Вы находитесь на странице: 1из 5

CONCEPT MAP OF MATTER AND ITS PROPERTIES

Matter
Matter is anything that occupies space and has mass. In other words, matter is everything in the universe. A concept map of matter is shown in Figure 1.1.

Heterogeneous mixture: A system of two or more substances (elements or compounds) that have distinct chemical and physical properties. Examples include mixtures of salt and sand, oil and water, crackerjacks, and dirt. Homogeneous mixture (or solution): A system of two or more substances (elements or compounds) that are interspersed, such as the gases making up the air or salt dissolved in water. The individual substances have distinct chemical properties and can be separated by physical means. Element: A substance that contains one type of atom and cannot be broken down by simple means. Compound: A combination of two or more atoms of different elements in a precise proportion by mass. In a compound, the atoms are held together by attractive forces called chemical bonds and cannot be separated by physical means. Molecule: A combination of two or more atoms.Molecules cannot be separated by physical means. Atom: The basic unit of an element that retains all the element's chemical properties.An atom is composed of a nucleus (which contains one or more protons and neutrons) and one or more electrons in motion around it. Atoms are electrically neutral because they are made of an equal number of protons and electrons. Proton: A particle that has a mass of 1 atomic mass unit (amu; 1 amu = 1.66 * 1027 kg) and an effective positive charge of +1. Neutron: A particle that has a mass of 1 amu with no charge.

Electron: A particle that is of negligible mass (0.000549 amu) compared to the mass of the nucleus and that has an effective negative charge of 1. Matter can also be classified as one of four states: solid, liquid, gas, or plasma. To simplify, the discussion will be limited to solids, liquids, and gases (see Table 1.1). A solid is rigid and has a fixed volume.A liquid has a fixed volume but assumes the shape of its container. A gas has no definite shape or volume and can be compressed.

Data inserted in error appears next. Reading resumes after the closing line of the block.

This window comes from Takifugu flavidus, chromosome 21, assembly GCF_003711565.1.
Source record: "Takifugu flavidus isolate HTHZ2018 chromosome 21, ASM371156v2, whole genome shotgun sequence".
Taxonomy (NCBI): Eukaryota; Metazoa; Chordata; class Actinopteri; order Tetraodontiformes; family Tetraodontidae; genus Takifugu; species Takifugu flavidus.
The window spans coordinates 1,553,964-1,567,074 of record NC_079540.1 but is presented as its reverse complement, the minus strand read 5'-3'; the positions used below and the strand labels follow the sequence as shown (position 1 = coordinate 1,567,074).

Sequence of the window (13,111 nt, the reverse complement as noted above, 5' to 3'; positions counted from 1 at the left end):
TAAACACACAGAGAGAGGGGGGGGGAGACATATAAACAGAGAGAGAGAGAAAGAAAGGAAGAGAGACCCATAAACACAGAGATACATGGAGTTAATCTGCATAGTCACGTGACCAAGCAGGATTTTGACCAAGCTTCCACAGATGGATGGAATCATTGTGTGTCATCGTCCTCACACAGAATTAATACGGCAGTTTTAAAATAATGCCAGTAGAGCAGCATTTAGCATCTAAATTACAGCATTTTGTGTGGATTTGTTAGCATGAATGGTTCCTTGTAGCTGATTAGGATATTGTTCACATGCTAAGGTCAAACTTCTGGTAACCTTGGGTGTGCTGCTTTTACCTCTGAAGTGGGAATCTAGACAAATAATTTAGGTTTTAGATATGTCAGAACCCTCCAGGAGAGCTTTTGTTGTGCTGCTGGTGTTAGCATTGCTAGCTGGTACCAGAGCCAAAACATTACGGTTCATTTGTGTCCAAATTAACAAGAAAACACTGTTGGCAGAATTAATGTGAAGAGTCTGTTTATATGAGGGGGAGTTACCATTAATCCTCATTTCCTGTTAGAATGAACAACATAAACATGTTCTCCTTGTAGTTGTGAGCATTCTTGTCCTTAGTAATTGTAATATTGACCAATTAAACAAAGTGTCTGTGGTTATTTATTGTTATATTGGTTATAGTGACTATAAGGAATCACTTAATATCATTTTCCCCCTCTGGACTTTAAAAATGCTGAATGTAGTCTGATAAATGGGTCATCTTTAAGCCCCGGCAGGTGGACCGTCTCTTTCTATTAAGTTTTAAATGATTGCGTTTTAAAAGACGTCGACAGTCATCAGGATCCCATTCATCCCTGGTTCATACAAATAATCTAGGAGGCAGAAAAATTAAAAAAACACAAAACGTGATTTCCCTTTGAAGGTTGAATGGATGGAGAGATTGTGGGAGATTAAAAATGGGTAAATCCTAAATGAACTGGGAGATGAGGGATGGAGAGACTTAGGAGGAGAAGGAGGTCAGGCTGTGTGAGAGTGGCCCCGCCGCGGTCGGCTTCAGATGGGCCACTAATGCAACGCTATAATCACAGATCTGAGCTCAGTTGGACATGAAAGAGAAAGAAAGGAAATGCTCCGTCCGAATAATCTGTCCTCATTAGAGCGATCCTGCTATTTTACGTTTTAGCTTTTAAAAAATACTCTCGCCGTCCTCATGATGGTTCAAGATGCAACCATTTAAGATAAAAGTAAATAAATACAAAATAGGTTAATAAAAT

Properties of matter
Intensive - Properties that do not depend on the amount of the matter present. Color Odor Luster - How shiny a substance is. Malleability - The ability of a substance to be beaten into thin sheets. Ductility - The ability of a substance to be drawn into thin wires. Conductivity - The ability of a substance to allow the flow of energy or electricity.

Hardness - How easily a substance can be scratched. Melting/Freezing Point - The temperature at which the solid and liquid phases of a substance are in equilibrium at atmospheric pressure. Boiling Point - The temperature at which the vapor pressure of a liquid is equal to the pressure on the liquid (generally atmospheric pressure). Density - The mass of a substance divided by its volume

Extensive - Properties that do depend on the amount of matter present. Mass - A measurement of the amount of matter in a object (grams). Weight - A measurement of the gravitational force of attraction of the earth acting on an object. Volume - A measurement of the amount of space a substance occupies. Length

Chemical Properties Chemical properties of matter describes its "potential" to undergo some chemical change or reaction by virtue of its composition. What elements, electrons, and bonding are present to give the potential for chemical change. It is quite difficult to define a chemical property without using the word "change". Eventually you should be able to look at the formula of a compound and state some chemical property. At this time this is very difficult to do and you are not expected to be able to do it. Physical Properties Physical properties can be observed or measured without changing the composition of matter. Physical properties are used to observe and describe matter. Physical properties include: appearance, texture, color, odor, melting point, boiling point, density, solubility, polarity, and many others. The three states of matter are: solid, liquid, and gas. The melting point and boiling point are related to changes of the state of matter. All matter may exist in any of three physical states of matter.